Search for:

In brief

The Financial Action Task Force (FATF) amended FATF Recommendations in October 2018. As a result of the amendments, crypto assets exchangers, custodians of crypto assets, etc. will be required to implement anti-money laundering and countering the financing of terrorism controls. Amendments to the Payment Service Act were made on 1 May 2020, which takes into account such FATF recommendations.

The main elements of the amendments to the Payment Service Act are as follows.

Characterizing cryptocurrencies as “crypto assets” rather than “virtual currencies” in light of the fact that most crypto assets are not used as currencies, and restricting advertisements for “speculative investments” in the cryptocurrency space

Provisions concerning the in-advance notification, etc., have been prescribed, which pertain to applications for registration of a crypto asset exchanger, the name of the crypto assets to be handled by crypto asset exchangers, and changes to the business of the crypto asset exchangers.

Provisions concerning the service of crypto assets exchangers have been prescribed, such as the method for displaying advertisements of crypto assets exchangers, prohibited activities, provision of information to users and other measures for ensuring user protection, and methods for managing users’ monetary and crypto assets.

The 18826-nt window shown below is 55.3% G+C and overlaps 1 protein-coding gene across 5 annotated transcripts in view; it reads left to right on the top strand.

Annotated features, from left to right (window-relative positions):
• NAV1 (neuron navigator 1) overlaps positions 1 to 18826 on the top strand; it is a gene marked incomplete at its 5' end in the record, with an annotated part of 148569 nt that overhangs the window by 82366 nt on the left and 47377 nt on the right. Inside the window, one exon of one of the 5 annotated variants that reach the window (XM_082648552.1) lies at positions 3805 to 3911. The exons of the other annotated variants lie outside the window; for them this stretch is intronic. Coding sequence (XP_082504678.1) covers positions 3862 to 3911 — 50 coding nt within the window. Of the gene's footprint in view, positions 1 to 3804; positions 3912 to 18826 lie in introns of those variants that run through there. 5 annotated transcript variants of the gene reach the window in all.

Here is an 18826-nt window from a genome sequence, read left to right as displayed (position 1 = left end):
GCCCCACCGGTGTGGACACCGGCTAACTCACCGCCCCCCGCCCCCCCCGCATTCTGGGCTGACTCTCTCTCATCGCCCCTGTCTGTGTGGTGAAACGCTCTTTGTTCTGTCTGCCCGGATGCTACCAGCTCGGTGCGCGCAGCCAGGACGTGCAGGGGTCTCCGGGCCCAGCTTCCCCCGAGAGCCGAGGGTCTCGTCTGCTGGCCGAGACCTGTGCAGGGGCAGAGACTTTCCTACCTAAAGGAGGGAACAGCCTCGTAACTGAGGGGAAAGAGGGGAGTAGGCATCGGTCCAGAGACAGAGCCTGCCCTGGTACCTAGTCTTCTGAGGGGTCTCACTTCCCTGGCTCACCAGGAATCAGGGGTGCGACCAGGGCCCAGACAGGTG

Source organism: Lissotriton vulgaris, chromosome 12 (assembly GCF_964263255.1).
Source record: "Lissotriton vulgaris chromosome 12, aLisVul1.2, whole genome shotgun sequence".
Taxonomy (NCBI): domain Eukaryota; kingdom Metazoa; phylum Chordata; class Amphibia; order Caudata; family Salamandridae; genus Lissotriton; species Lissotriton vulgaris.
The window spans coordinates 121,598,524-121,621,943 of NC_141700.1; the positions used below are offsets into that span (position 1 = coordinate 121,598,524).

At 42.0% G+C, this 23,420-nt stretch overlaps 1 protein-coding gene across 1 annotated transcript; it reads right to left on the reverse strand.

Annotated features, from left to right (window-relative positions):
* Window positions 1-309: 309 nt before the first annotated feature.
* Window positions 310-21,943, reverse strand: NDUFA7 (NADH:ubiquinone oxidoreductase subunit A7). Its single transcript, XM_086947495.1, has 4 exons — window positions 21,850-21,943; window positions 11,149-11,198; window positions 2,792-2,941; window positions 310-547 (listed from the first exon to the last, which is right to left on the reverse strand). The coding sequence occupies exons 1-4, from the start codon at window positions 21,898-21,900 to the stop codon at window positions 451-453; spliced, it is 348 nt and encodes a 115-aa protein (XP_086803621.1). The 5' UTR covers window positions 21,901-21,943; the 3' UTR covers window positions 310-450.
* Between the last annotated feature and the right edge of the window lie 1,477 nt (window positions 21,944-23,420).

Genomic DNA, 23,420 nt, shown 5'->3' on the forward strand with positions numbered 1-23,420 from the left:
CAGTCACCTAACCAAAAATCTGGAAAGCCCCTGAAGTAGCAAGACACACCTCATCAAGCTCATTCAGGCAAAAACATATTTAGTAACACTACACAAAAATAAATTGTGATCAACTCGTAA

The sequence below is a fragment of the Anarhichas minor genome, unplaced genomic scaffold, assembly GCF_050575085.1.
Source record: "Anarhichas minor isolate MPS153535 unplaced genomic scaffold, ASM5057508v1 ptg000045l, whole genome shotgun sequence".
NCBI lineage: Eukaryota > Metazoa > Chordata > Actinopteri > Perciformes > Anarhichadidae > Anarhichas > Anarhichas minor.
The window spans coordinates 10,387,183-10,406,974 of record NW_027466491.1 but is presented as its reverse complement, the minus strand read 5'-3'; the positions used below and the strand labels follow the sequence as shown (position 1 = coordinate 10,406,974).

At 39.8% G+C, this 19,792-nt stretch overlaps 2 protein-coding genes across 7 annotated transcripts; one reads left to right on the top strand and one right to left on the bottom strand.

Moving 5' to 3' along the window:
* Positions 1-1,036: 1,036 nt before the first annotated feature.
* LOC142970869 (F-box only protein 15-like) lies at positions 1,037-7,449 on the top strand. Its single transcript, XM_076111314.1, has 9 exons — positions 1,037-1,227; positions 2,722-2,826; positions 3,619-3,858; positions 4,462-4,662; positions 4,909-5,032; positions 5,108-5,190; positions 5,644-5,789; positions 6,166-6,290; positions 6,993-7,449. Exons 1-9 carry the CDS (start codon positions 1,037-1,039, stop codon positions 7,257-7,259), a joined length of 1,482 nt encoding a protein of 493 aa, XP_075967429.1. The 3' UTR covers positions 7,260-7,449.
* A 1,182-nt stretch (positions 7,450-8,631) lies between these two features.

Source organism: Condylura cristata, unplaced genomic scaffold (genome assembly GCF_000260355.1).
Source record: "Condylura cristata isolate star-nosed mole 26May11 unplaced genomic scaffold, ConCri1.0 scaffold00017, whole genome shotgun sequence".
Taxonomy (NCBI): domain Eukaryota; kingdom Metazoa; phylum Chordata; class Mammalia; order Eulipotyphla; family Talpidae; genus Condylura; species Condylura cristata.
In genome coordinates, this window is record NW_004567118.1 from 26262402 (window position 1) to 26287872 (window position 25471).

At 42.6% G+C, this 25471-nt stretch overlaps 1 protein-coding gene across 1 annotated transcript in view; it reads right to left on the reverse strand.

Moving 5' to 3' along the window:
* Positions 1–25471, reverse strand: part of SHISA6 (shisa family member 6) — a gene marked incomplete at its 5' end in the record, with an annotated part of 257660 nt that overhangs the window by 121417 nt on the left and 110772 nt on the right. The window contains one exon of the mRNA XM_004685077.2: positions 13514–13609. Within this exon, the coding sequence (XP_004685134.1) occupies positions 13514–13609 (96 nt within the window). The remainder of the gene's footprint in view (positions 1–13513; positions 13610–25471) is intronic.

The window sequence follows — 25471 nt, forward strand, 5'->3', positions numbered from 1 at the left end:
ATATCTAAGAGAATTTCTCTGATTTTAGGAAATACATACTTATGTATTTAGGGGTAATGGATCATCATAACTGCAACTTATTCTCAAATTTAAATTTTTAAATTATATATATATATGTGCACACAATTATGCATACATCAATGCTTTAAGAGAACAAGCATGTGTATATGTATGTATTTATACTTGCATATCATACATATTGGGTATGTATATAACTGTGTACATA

Provisions concerning the transaction of Financial Instruments Service Operators, etc., which engage in derivative transactions using crypto assets and fund-raising transactions in the course of trade, have been prescribed. These include the development of business management systems, methods for displaying advertisements, provision of information to customers, prohibited acts, and methods for managing rights to transfer electronic records of customers, etc., for Financial Instruments Service Operators.

While the amendments to the Payment Service Act are not directly related to tax, it is hoped that new tax regulations will also be implemented with respect to cryptocurrency. For example, currently, individuals are taxed at regular individual tax rates on gains arising from the sale of crypto assets; if more favorable rates were implemented, this may encourage further development in the area and promote Japan as a digital asset “hub” in Asia.


Edwin Whatley leads the Firm's Tax Practice Group in Tokyo and is highly experienced in both US and Japanese tax law. He is recognized as a leader in his field by the Asia Pacific Legal 500, ITR World Tax and Chambers Asia. Edwin has authored numerous articles on US and Japanese tax and regularly speaks on tax matters at international conferences and seminars. He is actively involved in pro bono work, including assistance on various matters to the California, Georgia and Tokyo Bar Association. Prior to joining the Tokyo office, he worked in the Firm's San Francisco practice.

Write A Comment